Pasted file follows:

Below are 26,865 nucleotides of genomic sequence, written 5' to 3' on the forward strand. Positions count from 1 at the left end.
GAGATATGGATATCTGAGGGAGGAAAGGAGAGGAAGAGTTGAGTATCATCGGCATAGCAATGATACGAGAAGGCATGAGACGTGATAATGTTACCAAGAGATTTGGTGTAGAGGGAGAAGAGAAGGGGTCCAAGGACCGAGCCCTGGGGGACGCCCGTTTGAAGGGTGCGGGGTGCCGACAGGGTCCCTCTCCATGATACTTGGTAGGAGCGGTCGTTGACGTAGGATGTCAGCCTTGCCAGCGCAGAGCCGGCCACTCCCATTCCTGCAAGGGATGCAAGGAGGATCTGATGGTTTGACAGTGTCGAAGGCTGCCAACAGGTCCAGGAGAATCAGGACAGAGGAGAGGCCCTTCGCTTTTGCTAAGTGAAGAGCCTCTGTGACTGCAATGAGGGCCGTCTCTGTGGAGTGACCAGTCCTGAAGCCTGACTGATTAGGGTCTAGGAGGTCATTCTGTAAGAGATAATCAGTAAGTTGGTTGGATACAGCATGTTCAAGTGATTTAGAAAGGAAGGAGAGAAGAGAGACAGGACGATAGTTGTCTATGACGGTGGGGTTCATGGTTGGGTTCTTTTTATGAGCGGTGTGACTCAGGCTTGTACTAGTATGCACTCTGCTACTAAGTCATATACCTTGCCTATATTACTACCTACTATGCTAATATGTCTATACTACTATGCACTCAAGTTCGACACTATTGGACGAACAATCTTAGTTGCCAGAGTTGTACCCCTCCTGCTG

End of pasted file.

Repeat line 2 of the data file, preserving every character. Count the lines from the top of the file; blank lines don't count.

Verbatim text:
GAGATATGGATATCTGAGGGAGGAAAGGAGAGGAAGAGTTGAGTATCATCGGCATAGCAATGATACGAGAAGGCATGAGACGTGATAATGTTACCAAGAGATTTGGTGTAGAGGGAGAAGAGAAGGGGTCCAAGGACCGAGCCCTGGGGGACGCCCGTTTGAAGGGTGCGGGGTGCCGACAGGGTCCCTCTCCATGATACTTGGTAGGAGCGGTCGTTGACGTAGGATGTCAGCCTTGCCAGCGCAGAGCCGGCCACTCCCATTCCTGCAAGGGATGCAAGGAGGATCTGATGGTTTGACAGTGTCGAAGGCTGCCAACAGGTCCAGGAGAATCAGGACAGAGGAGAGGCCCTTCGCTTTTGCTAAGTGAAGAGCCTCTGTGACTGCAATGAGGGCCGTCTCTGTGGAGTGACCAGTCCTGAAGCCTGACTGATTAGGGTCTAGGAGGTCATTCTGTAAGAGATAATCAGTAAGTTGGTTGGATACAGCATGTTCAAGTGATTTAGAAAGGAAGGAGAGAAGAGAGACAGGACGATAGTTGTCTATGACGGTGGGGTTCATGGTTGGGTTCTTTTTATGAGCGGTGTGACTCAGGCTTGTACTAGTATGCACTCTGCTACTAAGTCATATACCTTGCCTATATTACTACCTACTATGCTAATATGTCTATACTACTATGCACTCAAGTTCGACACTATTGGACGAACAATCTTAGTTGCCAGAGTTGTACCCCTCCTGCTG